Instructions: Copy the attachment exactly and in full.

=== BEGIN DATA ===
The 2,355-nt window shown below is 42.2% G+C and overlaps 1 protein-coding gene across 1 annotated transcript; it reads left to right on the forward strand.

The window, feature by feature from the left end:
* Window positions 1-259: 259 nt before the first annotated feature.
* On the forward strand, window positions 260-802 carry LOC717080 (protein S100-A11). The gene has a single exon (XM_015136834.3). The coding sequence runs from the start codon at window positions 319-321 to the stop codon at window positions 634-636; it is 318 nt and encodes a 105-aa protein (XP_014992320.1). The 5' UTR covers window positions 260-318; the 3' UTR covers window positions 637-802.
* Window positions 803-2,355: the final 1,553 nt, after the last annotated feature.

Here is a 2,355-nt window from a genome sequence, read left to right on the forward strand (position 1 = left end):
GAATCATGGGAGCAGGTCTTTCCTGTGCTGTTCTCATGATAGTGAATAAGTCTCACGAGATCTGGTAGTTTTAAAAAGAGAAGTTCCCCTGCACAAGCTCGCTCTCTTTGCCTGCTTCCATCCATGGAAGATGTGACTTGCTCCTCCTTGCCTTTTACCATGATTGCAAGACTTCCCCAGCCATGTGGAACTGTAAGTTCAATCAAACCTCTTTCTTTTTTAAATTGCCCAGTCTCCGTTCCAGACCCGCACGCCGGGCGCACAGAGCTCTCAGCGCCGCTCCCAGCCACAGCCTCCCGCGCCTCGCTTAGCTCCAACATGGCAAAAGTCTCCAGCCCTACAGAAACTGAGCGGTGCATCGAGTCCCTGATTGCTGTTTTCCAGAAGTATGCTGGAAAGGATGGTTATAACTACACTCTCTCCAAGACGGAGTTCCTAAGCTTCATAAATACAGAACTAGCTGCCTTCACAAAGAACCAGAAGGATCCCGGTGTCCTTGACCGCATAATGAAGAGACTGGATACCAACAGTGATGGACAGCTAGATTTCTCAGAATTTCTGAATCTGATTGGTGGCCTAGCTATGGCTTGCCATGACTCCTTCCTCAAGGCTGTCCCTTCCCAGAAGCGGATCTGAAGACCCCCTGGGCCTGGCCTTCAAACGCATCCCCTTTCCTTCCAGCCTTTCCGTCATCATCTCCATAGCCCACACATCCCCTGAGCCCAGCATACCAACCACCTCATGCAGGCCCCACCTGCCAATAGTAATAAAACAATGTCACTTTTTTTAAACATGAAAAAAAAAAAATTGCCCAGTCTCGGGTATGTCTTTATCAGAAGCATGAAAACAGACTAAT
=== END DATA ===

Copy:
The 2,355-nt window shown below is 42.2% G+C and overlaps 1 protein-coding gene across 1 annotated transcript; it reads left to right on the forward strand.

The window, feature by feature from the left end:
* Window positions 1-259: 259 nt before the first annotated feature.
* On the forward strand, window positions 260-802 carry LOC717080 (protein S100-A11). The gene has a single exon (XM_015136834.3). The coding sequence runs from the start codon at window positions 319-321 to the stop codon at window positions 634-636; it is 318 nt and encodes a 105-aa protein (XP_014992320.1). The 5' UTR covers window positions 260-318; the 3' UTR covers window positions 637-802.
* Window positions 803-2,355: the final 1,553 nt, after the last annotated feature.

Here is a 2,355-nt window from a genome sequence, read left to right on the forward strand (position 1 = left end):
GAATCATGGGAGCAGGTCTTTCCTGTGCTGTTCTCATGATAGTGAATAAGTCTCACGAGATCTGGTAGTTTTAAAAAGAGAAGTTCCCCTGCACAAGCTCGCTCTCTTTGCCTGCTTCCATCCATGGAAGATGTGACTTGCTCCTCCTTGCCTTTTACCATGATTGCAAGACTTCCCCAGCCATGTGGAACTGTAAGTTCAATCAAACCTCTTTCTTTTTTAAATTGCCCAGTCTCCGTTCCAGACCCGCACGCCGGGCGCACAGAGCTCTCAGCGCCGCTCCCAGCCACAGCCTCCCGCGCCTCGCTTAGCTCCAACATGGCAAAAGTCTCCAGCCCTACAGAAACTGAGCGGTGCATCGAGTCCCTGATTGCTGTTTTCCAGAAGTATGCTGGAAAGGATGGTTATAACTACACTCTCTCCAAGACGGAGTTCCTAAGCTTCATAAATACAGAACTAGCTGCCTTCACAAAGAACCAGAAGGATCCCGGTGTCCTTGACCGCATAATGAAGAGACTGGATACCAACAGTGATGGACAGCTAGATTTCTCAGAATTTCTGAATCTGATTGGTGGCCTAGCTATGGCTTGCCATGACTCCTTCCTCAAGGCTGTCCCTTCCCAGAAGCGGATCTGAAGACCCCCTGGGCCTGGCCTTCAAACGCATCCCCTTTCCTTCCAGCCTTTCCGTCATCATCTCCATAGCCCACACATCCCCTGAGCCCAGCATACCAACCACCTCATGCAGGCCCCACCTGCCAATAGTAATAAAACAATGTCACTTTTTTTAAACATGAAAAAAAAAAAATTGCCCAGTCTCGGGTATGTCTTTATCAGAAGCATGAAAACAGACTAAT